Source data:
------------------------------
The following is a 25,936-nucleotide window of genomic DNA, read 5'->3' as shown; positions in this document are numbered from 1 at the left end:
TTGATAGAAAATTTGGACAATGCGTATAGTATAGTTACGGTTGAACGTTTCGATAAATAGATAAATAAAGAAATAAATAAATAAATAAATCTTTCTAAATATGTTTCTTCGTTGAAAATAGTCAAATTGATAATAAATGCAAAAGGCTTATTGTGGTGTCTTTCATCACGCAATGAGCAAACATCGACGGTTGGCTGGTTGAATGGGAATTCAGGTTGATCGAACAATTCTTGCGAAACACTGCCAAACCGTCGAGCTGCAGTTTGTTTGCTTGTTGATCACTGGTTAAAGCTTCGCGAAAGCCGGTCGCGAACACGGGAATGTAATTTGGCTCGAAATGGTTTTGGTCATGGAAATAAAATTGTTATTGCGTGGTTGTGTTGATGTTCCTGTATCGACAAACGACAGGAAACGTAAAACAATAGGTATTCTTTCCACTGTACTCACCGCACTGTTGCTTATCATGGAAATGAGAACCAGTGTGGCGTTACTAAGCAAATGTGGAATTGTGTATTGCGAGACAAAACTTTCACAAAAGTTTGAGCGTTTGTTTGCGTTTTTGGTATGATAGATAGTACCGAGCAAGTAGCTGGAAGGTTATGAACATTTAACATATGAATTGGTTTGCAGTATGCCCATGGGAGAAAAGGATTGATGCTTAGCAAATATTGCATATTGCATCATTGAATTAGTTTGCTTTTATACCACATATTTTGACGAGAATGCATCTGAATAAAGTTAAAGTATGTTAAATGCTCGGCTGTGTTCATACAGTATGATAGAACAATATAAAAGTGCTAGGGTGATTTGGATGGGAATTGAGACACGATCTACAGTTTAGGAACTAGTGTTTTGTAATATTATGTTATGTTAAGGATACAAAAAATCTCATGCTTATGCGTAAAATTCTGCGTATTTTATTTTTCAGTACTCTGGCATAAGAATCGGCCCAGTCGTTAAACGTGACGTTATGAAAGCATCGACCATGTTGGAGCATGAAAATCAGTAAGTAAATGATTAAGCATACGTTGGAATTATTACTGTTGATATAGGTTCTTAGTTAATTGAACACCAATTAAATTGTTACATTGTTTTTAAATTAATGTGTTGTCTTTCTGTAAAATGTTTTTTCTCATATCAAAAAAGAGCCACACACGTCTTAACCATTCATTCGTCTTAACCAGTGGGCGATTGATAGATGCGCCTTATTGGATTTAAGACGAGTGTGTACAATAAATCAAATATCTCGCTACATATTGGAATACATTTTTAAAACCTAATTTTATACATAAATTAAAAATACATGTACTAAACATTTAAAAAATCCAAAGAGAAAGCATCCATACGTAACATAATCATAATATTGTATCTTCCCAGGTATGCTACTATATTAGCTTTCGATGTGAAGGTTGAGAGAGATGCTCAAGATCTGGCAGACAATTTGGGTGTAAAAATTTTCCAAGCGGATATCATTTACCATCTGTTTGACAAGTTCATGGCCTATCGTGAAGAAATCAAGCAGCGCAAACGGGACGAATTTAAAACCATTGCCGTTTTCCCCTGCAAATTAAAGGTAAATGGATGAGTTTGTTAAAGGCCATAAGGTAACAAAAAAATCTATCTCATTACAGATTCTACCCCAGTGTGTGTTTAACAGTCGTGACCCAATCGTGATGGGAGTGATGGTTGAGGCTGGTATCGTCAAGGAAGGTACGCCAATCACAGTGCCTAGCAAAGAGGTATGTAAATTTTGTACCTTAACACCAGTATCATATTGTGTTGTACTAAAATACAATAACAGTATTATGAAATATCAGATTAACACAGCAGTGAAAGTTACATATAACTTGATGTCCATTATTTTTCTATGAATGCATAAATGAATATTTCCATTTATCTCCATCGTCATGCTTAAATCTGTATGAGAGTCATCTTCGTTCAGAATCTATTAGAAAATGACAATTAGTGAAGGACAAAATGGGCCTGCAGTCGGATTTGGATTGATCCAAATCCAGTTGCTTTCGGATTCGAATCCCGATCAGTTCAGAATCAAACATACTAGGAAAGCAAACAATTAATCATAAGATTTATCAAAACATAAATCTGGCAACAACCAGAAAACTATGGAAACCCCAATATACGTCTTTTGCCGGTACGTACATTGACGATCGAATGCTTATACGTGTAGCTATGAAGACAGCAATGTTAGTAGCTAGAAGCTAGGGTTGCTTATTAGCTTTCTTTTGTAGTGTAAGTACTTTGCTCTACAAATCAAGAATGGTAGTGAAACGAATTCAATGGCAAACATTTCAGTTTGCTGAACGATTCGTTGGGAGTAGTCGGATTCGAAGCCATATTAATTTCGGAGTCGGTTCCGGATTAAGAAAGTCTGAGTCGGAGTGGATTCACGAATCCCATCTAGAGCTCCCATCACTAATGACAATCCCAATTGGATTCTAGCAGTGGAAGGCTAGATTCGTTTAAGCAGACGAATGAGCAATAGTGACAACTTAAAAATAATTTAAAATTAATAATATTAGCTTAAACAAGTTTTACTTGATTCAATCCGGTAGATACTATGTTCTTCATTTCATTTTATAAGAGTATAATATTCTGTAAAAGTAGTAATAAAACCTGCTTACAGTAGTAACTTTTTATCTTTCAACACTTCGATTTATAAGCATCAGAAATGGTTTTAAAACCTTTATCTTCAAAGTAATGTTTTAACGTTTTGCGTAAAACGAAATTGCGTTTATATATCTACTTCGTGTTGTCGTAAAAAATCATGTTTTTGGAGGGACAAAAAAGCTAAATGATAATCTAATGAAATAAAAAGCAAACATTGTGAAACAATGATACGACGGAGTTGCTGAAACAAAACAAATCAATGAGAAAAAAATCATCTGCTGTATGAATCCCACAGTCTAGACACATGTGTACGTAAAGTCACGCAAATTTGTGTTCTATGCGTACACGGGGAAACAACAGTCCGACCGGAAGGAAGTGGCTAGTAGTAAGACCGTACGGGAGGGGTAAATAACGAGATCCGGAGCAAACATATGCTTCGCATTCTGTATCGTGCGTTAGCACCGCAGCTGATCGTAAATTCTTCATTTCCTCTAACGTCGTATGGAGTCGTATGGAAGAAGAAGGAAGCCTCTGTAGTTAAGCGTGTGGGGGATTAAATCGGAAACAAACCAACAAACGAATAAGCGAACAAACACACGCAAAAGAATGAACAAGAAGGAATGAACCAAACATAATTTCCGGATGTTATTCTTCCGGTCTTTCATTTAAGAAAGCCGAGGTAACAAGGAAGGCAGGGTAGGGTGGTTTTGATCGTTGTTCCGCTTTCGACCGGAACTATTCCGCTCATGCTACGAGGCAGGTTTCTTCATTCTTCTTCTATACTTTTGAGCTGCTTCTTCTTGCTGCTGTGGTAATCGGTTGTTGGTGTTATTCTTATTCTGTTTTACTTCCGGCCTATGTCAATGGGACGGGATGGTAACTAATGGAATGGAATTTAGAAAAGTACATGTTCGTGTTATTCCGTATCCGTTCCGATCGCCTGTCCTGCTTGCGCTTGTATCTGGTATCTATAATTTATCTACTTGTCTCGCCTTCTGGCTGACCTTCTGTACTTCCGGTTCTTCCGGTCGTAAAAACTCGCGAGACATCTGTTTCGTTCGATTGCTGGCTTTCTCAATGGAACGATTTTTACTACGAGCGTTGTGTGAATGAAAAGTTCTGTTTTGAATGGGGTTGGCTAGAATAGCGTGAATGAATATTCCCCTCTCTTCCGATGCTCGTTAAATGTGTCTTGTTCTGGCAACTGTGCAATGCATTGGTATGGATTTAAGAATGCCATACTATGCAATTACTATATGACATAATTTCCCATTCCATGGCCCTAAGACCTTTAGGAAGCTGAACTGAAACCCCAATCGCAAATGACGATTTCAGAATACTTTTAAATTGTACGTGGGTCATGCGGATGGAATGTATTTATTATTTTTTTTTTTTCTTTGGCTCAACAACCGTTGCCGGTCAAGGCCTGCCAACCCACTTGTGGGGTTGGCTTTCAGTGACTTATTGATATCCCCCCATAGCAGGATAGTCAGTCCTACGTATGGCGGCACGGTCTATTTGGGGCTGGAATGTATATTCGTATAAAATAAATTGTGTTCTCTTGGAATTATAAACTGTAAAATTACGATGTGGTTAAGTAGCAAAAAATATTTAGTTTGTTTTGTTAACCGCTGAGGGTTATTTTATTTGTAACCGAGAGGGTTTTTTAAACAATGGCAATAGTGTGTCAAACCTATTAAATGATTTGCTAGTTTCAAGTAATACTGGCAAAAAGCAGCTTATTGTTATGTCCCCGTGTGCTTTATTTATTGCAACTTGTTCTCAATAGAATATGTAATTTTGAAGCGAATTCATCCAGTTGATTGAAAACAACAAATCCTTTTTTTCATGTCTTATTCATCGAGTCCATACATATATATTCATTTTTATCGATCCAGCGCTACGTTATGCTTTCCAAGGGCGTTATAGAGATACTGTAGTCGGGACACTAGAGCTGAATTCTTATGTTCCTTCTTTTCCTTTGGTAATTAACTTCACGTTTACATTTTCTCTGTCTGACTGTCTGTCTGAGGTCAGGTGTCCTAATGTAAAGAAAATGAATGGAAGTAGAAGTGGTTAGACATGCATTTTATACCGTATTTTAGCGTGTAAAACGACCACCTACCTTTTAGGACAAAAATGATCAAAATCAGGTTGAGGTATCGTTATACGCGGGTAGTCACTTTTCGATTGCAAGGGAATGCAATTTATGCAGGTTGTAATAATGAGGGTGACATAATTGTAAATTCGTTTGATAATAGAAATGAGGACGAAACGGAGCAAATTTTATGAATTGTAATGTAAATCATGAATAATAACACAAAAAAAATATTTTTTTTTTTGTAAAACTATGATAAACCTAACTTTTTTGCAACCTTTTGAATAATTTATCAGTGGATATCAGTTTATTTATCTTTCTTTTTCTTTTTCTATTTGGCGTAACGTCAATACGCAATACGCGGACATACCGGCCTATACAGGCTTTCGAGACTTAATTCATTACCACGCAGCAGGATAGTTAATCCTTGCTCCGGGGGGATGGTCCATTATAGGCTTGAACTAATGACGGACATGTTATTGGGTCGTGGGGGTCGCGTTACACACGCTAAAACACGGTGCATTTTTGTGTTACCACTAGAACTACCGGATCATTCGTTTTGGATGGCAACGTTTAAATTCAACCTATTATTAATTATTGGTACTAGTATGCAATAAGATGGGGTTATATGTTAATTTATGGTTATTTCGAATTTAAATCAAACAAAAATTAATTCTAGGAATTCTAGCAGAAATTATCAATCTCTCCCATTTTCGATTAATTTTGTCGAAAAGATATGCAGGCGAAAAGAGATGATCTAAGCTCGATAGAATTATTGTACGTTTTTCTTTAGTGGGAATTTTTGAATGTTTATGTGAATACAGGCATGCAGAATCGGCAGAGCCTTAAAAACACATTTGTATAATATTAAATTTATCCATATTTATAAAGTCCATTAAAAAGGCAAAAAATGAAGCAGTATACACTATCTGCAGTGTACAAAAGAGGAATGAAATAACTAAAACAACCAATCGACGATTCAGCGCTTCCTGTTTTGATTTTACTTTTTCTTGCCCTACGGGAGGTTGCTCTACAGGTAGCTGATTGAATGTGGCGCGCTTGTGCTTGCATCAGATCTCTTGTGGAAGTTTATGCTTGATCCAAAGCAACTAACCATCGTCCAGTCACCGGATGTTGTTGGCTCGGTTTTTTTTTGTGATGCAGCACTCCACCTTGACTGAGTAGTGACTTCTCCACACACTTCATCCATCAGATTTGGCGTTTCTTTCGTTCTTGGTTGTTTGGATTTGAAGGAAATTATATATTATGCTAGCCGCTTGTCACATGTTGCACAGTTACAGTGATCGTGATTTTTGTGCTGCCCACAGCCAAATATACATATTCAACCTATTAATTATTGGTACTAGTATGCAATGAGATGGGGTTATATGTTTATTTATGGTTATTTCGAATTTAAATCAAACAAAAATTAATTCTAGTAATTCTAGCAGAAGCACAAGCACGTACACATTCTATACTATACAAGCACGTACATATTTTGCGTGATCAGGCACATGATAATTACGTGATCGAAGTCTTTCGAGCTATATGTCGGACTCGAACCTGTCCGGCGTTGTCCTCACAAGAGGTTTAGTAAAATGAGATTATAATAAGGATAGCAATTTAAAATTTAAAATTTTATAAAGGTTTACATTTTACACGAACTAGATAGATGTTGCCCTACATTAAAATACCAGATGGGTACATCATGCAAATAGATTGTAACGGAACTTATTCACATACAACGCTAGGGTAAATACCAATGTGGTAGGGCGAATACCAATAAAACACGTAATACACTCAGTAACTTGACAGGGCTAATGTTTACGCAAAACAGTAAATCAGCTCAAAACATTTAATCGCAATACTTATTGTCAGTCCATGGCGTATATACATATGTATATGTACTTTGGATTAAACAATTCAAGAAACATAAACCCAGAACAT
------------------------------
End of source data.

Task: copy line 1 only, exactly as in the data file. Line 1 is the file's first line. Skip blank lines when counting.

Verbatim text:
The following is a 25,936-nucleotide window of genomic DNA, read 5'->3' as shown; positions in this document are numbered from 1 at the left end: